In addition to these, you’ll be most successful if you can find a way to channel your pup and their drive. Lucky for you, there are tons of fun ways to engage your dog’s brain and eagerness to work. If you know your dog is a working breed, the easiest way to start channeling them is through the activities they were bred to do. If you don’t know your dog’s breed, that’s okay too! You can try ALL  these options to see what you and your pup enjoy most!

1. Agility

Agility is a training method you can do anywhere, anytime, and the course can be – simple or in-depth-. You can take your dog to a canine agility gym or set up a course in your backyard. Dogs who need to expend both physical and mental energy tend to benefit from this the most.

The basic premise is that you start by guiding your dog through the obstacle course using something they find reinforcing (treats, toys, or just you). As you and your pup advance, you can eventually have your dog do the course with little guidance from you. Agility is also a sport where you and your pup can take classes and compete.

2. Scentwork

Scentwork is a great option if your dog is physically limited but needs to tire out their brain. It’s also cost-efficient and can be done in any environment. This is also a great method for when you don’t have much time or energy yourself — just hide some treats and let your pup do the work!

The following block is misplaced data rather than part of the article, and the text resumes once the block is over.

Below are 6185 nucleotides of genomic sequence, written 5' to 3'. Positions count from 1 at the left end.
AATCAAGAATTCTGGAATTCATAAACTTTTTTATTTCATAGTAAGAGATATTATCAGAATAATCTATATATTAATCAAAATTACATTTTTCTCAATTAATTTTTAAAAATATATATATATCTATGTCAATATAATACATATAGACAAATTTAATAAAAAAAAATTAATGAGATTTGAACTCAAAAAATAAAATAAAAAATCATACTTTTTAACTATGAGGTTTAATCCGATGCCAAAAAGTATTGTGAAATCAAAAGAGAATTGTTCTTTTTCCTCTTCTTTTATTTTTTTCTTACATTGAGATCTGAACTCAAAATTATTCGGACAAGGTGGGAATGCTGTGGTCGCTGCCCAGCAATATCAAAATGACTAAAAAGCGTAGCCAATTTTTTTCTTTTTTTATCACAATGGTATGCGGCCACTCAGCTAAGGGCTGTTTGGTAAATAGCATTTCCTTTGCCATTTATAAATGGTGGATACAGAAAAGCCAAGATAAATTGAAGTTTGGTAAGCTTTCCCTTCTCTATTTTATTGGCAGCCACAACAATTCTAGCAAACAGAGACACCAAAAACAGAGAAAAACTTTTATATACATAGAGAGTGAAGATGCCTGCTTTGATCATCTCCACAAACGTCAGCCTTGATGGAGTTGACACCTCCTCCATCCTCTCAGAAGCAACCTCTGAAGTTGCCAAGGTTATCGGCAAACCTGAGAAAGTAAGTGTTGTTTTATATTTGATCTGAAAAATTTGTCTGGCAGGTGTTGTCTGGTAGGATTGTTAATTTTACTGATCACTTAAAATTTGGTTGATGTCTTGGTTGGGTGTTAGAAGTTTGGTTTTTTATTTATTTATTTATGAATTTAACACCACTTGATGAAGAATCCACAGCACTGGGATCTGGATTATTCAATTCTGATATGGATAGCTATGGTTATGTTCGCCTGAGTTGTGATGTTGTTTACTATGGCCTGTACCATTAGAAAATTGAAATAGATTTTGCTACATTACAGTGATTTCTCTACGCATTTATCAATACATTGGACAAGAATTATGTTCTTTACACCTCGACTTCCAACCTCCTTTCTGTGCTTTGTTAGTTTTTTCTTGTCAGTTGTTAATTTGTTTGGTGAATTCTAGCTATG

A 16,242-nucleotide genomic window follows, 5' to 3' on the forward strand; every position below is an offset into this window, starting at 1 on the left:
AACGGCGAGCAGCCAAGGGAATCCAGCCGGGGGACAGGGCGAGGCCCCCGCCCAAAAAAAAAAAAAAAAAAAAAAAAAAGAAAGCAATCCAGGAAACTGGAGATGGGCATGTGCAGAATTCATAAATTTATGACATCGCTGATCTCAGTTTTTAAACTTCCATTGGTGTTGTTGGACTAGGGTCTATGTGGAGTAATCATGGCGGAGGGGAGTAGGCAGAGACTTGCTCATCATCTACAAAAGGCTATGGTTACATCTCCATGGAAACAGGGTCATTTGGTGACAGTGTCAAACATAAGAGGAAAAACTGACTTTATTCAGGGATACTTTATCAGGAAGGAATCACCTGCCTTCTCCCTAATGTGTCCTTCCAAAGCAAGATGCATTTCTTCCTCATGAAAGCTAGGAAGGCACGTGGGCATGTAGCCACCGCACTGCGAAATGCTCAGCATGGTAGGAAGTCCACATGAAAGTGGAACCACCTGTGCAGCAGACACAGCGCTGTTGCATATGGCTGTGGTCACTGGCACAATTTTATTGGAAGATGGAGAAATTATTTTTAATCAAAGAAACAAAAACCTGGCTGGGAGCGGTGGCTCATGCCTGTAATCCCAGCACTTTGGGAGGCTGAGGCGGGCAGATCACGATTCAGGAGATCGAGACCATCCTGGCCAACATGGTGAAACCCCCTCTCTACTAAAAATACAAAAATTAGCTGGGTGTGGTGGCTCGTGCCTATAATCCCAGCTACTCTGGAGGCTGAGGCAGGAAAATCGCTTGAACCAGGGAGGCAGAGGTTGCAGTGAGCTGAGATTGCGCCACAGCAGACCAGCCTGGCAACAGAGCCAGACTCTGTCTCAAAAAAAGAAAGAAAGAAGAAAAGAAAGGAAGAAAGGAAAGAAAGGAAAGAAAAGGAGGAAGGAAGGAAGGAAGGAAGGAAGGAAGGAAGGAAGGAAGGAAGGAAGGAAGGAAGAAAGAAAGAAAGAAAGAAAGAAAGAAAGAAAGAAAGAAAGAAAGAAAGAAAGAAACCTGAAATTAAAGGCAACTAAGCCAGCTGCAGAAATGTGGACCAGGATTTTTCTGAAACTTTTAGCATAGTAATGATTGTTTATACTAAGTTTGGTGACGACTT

Hounds tend to benefit greatly from scentwork since they’re bred to use their noses to find things. But don’t assume it’s all fun and games! If you want to challenge your dog with this, you can work your way up to finding people and even join a search and rescue group.

3. Retrieving

While most retrievers love to retrieve things, other dogs do too! If you’ve gotten bored of playing fetch with a tennis ball for hours, it may be time to step up your game. Does your dog like going in the water? Check out a local dock diving group near you. Is your dog agile and needs to expend extra energy? Playing frisbee with your dog can be a leisurely afternoon pastime or a competitive sport (also known as disc dog), as can flyball.

4. Lures

Does your dog like to chase small animals like squirrels and bunnies? If so, they’d likely benefit from working with lures. Breeds like terriers and dogs with a high prey drive love chasing anything that moves quickly, making lure coursing the perfect outlet. It allows your dog to chase the desired item at mad speed without you having to worry about them catching and potentially killing a small critter.

Don’t feel like joining a lure club? Look into getting yourself a flirt pole — this is essentially a cat wand for dogs, allowing you to tire your dog out quickly without needing to run around yourself. Plus, you can do it in the convenience of your backyard!

5. Field trials

Breeds like pointers, retrievers, and spaniels were bred to hunt; their job was to chase down, flush out, point (see below), and bring the prey back to their handler. These competitions judge dogs on their innate ability to carry out these steps, and dogs competing must be in tip-top physical shape for unmatchable endurance.

A dog standing in pointing position.

Image by: Braque Francais (CC BY-SA 3.0).

Field trials involve shooting live game, like birds and rabbits. While most practices in this field require live or ‘formerly live’ game, some groups have begun to create versions of the sport that allow participation from those who would prefer to leave the actual hunting behind.